Leveraging the Microbiome to Enhance Cancer Treatment

Alan P. Lyss, MD

April 19, 2021

Research suggests certain gut bacteria can reduce the efficacy of radiotherapy against cancers, but targeting those bacteria with vancomycin can reverse this effect.

Facciabene reviewed this research at the AACR Virtual Special Conference: Radiation Science and Medicine.

According to Facciabene, "gut microbiota" includes the more than 1,000 different strains of bacteria living in human intestines. He indicated that the average human has 10 times more bacteria than cells in the body and 150 times more genes in the gut microbiome than in the human genome.

In healthy individuals, the gut microbiota play a key role in intestinal function and digestive processes, modulation of hormones and vitamin secretion, energy extraction from food, and development and maintenance of a balanced immune system.

"Dysbiosis" is the term applied to a change in the composition, diversity, or metabolites of the microbiome from a healthy pattern to one associated with disease. Antibiotic therapy is a classic cause of dysbiosis, and dysbiosis has been implicated in a variety of inflammatory diseases.

The mechanisms by which the gut microbiome could influence systemic immunity is not known but is relevant to cancer therapy response. Augmenting the frequency and durability of response to immune-targeted treatments – potentially by manipulating the influence of gut microbiota on the immune system – could be highly impactful.

Gut Microbiota and Radiation-Induced Cell Death

Immunogenic cell death – a process by which tumors die and release their intracellular molecular contents – is one of the mechanisms by which radiotherapy kills cancer cells.

Tumor cells succumbing to immunogenic cell death stimulate antigen presenting cells, such as dendritic cells, that engulf tumor antigens and cross-present them to CD8+ cytotoxic T lymphocytes. This process culminates in the generation of a specific immune response capable of killing the malignant cells in the irradiated area, but it also impacts distant nonirradiated tumors – an abscopal effect.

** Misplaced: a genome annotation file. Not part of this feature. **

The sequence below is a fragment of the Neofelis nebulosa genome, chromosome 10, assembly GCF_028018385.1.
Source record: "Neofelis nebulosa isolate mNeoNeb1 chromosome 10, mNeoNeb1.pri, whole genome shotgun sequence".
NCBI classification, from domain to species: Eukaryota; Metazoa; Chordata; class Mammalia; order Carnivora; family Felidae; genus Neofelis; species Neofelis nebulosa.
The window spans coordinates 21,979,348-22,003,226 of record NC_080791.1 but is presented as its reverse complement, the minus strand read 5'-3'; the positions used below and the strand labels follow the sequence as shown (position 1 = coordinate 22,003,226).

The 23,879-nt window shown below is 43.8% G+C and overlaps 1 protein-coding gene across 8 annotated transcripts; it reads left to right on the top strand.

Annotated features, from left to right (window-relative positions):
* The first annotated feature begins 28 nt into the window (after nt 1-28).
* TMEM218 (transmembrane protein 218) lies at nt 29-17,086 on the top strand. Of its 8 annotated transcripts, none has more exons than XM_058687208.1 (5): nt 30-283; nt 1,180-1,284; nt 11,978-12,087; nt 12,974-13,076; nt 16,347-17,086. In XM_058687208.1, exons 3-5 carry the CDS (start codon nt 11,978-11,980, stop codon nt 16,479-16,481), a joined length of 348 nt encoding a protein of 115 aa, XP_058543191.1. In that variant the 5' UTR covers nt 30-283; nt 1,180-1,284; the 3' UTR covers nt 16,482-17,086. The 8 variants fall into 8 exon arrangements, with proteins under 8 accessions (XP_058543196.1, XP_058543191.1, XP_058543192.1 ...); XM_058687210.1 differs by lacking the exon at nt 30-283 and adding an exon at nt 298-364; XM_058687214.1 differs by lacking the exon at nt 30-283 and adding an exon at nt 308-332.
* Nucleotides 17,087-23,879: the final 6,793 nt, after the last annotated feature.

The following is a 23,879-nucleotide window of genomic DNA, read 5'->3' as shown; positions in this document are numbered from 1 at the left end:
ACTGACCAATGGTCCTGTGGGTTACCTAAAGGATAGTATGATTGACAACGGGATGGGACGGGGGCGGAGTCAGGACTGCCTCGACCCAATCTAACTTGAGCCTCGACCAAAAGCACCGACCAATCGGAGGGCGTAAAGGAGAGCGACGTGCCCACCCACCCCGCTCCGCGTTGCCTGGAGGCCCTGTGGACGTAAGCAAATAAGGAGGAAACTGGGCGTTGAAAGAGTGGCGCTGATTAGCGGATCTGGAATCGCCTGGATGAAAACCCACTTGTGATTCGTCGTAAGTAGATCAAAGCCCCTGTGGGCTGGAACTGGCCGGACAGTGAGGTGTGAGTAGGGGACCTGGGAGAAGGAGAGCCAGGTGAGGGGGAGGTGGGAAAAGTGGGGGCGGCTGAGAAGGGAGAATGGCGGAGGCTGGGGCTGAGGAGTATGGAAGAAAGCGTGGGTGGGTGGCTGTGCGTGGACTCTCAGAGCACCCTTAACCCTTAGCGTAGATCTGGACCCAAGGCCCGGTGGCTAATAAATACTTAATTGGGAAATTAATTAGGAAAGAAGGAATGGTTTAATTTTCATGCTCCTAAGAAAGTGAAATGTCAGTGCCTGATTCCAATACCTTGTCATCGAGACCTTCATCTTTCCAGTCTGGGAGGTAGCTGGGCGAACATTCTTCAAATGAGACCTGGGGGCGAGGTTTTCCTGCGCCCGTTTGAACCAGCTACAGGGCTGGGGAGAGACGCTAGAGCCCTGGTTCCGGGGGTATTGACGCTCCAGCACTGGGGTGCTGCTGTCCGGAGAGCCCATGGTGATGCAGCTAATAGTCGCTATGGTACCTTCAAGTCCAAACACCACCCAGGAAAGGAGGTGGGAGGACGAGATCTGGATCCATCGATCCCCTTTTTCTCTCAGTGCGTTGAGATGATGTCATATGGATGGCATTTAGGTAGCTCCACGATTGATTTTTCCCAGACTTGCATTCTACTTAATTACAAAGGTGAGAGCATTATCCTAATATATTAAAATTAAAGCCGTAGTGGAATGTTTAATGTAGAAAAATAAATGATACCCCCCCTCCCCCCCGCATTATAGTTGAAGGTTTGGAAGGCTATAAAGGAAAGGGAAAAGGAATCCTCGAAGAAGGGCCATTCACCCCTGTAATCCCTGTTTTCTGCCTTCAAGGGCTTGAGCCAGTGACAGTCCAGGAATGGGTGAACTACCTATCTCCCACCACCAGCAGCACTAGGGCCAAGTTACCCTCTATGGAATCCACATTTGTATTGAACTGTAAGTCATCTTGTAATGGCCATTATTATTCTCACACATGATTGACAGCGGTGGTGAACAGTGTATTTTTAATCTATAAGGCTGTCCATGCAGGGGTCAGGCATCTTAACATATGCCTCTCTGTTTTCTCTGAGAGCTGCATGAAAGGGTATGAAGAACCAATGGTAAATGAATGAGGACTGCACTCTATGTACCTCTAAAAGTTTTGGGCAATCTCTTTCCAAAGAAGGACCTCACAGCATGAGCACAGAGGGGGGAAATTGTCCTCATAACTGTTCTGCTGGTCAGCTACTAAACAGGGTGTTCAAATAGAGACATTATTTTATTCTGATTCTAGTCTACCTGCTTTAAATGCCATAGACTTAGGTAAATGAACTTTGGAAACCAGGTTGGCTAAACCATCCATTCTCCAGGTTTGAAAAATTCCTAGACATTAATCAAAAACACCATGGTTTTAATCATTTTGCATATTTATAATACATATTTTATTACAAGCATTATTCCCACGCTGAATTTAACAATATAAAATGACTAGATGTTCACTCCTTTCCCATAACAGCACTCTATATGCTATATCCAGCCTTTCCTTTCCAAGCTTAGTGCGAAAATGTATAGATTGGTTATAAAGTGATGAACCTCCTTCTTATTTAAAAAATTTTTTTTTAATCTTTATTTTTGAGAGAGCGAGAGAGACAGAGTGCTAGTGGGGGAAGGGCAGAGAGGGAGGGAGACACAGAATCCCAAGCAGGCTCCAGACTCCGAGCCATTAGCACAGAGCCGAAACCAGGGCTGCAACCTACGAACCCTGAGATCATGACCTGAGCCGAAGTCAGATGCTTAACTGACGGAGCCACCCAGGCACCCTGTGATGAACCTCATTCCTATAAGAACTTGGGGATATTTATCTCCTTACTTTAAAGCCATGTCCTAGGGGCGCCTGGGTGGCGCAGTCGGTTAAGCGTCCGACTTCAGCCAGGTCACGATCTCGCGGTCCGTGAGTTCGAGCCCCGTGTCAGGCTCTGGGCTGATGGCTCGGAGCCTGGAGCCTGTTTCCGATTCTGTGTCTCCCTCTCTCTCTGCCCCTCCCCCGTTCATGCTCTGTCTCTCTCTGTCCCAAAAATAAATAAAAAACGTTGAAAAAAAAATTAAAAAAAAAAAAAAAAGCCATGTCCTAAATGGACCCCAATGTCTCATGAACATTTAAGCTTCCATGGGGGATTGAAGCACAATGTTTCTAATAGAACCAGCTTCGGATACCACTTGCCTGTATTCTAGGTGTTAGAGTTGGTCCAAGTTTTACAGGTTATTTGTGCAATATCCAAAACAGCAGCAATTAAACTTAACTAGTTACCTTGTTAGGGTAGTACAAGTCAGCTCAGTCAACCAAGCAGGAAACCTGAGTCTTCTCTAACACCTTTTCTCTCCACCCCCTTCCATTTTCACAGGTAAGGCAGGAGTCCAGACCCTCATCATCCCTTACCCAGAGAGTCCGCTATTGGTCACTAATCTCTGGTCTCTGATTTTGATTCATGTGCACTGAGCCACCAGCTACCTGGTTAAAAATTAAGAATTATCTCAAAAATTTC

Facciabene and colleagues hypothesized that alterations of the gut microbiota could have an impact on the effect of radiotherapy. To investigate this, they studied mouse models of melanoma.

The team allowed B16-OVA tumors to grow for 9-12 days, then delivered a single dose of radiotherapy (21 Gy) to one – but not all – tumors. Simultaneously with the delivery of radiotherapy, the investigators started some animals on oral vancomycin. The team chose vancomycin because its effects are localized and impact the gut microbiota directly, without any known systemic effects.

Results showed that vancomycin significantly augmented the impact of radiotherapy in the irradiated area and was associated with regression of remote tumors.

The effects of the combination treatment on tumor volume were significantly greater than the effects of either treatment alone. Since manipulation of the gut microbiome potentiated radiotherapy effects both locally and distantly, the investigators concluded that immunogenic cell death may be involved in both the local and abscopal effects of radiotherapy.

When the experiment was repeated with a lung tumor model, similar findings were observed.

Involvement of Cytotoxic T Cells and Interferon-Gamma

Facciabene and colleagues found that the irradiated and unirradiated B16 OVA melanoma tumors treated with the radiotherapy-vancomycin combination were infiltrated by CD3+ and CD8+ T cells.

The investigators selectively depleted CD8+ T cells by pretreating the mice with an anti-CD8 monoclonal antibody. Depletion of CD8+ cells prior to administering radiotherapy plus vancomycin abrogated the antitumor effects of the combination treatment, demonstrating that the CD8+ T cells were required.

To characterize the antigen specificity of the tumor-infiltrating CD8+ T cells, Facciabene and colleagues used OVA MHC class 1 tetramer. Tumors from mice treated with vancomycin alone, radiotherapy alone, or the combination were dissected. Individual dendritic cells were assayed for OVA tetramer by flow cytometry.

The investigators found that tumors from mice treated with radiotherapy plus vancomycin had a significantly higher number of OVA-specific CD8+ T cells, in comparison with untreated tumors or tumors treated with either vancomycin alone or radiotherapy alone. Since antibody that impaired recognition of MHC class I peptides by T cells ablated the effect, it was clear that antigen recognition was vital.